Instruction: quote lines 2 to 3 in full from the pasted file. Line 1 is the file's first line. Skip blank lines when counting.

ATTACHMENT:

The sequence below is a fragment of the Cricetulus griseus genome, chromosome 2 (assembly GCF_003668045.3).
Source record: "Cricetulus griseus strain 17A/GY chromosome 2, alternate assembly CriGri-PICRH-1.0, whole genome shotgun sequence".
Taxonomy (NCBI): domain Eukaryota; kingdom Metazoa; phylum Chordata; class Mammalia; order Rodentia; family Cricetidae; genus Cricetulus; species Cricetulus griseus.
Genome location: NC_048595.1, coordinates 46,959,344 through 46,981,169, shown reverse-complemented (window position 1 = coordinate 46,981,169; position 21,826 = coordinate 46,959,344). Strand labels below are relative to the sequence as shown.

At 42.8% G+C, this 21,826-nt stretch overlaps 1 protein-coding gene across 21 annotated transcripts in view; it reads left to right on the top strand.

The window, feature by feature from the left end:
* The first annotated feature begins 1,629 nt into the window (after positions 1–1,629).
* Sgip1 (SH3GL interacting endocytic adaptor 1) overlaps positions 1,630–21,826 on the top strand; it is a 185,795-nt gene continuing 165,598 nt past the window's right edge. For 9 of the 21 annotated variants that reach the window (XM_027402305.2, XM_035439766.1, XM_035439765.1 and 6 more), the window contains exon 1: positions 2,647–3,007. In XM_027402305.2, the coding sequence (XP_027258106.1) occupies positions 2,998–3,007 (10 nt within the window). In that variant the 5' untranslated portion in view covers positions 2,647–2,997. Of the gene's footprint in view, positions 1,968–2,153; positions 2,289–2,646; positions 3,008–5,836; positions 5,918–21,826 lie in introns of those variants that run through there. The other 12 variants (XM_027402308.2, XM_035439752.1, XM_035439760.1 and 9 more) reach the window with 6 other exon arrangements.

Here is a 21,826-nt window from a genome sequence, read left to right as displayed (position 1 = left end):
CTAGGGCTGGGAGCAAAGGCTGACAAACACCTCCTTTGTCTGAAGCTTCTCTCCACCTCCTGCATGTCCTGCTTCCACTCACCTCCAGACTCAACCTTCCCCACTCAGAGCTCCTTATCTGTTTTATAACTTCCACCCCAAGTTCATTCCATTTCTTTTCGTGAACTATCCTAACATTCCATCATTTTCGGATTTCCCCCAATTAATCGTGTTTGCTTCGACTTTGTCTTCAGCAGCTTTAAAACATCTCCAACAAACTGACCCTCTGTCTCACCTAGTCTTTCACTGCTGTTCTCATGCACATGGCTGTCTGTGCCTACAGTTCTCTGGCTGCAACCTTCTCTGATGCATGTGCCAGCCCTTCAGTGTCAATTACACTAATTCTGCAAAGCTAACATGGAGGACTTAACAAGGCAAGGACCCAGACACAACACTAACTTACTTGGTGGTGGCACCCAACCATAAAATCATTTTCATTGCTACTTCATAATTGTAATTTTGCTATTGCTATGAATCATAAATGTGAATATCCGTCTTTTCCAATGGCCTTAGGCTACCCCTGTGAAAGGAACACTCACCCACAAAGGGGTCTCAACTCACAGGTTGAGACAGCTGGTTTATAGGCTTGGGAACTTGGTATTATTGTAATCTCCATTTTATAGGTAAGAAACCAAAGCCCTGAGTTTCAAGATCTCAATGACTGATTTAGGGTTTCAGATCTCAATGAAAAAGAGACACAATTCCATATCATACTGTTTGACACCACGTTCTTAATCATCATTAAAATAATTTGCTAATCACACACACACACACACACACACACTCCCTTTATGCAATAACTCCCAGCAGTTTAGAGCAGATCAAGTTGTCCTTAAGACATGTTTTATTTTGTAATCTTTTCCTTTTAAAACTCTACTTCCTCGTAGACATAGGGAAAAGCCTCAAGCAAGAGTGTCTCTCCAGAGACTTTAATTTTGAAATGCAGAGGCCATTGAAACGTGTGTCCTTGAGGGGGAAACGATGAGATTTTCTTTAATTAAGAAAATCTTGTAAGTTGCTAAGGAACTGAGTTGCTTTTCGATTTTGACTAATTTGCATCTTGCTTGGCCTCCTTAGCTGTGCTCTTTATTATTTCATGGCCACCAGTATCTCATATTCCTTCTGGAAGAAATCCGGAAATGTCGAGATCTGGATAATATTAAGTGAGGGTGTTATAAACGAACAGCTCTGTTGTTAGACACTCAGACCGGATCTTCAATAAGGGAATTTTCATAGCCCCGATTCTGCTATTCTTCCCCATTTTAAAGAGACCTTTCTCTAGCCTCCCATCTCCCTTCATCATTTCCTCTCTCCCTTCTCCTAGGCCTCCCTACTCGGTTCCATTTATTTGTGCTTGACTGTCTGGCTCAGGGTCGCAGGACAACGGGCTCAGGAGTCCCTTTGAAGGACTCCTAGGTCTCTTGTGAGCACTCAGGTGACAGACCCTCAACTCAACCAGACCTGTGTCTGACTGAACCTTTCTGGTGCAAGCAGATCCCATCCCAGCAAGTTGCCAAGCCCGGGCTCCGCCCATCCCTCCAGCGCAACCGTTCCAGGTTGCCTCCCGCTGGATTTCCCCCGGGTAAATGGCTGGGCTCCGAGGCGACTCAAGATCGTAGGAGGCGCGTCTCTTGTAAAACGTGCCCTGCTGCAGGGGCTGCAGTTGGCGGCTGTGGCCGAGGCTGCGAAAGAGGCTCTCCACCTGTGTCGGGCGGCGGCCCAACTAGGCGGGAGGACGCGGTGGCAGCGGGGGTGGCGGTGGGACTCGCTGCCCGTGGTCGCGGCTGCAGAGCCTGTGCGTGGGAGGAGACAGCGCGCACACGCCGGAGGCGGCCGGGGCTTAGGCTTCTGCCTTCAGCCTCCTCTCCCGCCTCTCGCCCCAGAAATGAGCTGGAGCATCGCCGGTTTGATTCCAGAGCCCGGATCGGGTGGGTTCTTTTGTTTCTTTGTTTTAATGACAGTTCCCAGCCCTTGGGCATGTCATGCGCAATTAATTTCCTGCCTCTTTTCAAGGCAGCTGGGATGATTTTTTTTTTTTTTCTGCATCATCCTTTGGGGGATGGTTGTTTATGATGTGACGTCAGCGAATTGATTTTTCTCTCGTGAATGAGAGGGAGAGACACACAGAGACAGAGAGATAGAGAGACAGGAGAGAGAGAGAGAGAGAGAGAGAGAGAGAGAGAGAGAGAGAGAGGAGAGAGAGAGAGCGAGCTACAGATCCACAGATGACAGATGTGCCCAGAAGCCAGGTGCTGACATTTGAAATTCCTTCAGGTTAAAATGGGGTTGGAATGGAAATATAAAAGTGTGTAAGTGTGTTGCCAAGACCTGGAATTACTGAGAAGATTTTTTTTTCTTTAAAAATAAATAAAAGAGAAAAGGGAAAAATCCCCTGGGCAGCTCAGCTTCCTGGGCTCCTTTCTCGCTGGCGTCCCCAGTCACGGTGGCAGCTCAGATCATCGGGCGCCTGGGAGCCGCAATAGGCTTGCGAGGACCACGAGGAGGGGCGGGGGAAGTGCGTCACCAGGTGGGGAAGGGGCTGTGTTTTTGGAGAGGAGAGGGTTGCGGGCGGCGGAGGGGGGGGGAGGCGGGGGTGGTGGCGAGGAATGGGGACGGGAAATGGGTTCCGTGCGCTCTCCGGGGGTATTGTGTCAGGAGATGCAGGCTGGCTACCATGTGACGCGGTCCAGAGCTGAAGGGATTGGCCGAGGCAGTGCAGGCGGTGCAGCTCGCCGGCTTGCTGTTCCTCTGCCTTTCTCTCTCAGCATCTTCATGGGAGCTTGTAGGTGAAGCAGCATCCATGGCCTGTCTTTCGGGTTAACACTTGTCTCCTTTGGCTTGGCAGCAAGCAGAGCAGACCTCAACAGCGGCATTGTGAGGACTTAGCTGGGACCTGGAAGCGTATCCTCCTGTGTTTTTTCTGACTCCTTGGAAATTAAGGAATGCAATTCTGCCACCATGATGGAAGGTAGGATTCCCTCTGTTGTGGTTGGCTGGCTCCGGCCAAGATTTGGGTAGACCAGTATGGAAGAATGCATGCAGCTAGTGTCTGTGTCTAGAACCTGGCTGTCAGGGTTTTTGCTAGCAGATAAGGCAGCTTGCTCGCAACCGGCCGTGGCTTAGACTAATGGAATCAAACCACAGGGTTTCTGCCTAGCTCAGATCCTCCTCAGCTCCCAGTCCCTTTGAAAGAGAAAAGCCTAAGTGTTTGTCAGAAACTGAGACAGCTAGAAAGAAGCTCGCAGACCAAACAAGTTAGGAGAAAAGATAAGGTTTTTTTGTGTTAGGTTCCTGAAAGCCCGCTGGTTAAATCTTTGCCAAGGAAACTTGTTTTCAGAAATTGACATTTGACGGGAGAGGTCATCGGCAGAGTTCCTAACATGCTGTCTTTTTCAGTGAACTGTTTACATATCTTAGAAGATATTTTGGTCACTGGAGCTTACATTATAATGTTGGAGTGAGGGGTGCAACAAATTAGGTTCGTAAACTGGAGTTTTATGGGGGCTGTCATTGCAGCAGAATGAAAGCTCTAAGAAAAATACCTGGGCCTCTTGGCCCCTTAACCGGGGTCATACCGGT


Source record: "Cricetulus griseus strain 17A/GY chromosome 2, alternate assembly CriGri-PICRH-1.0, whole genome shotgun sequence".
Taxonomy (NCBI): domain Eukaryota; kingdom Metazoa; phylum Chordata; class Mammalia; order Rodentia; family Cricetidae; genus Cricetulus; species Cricetulus griseus.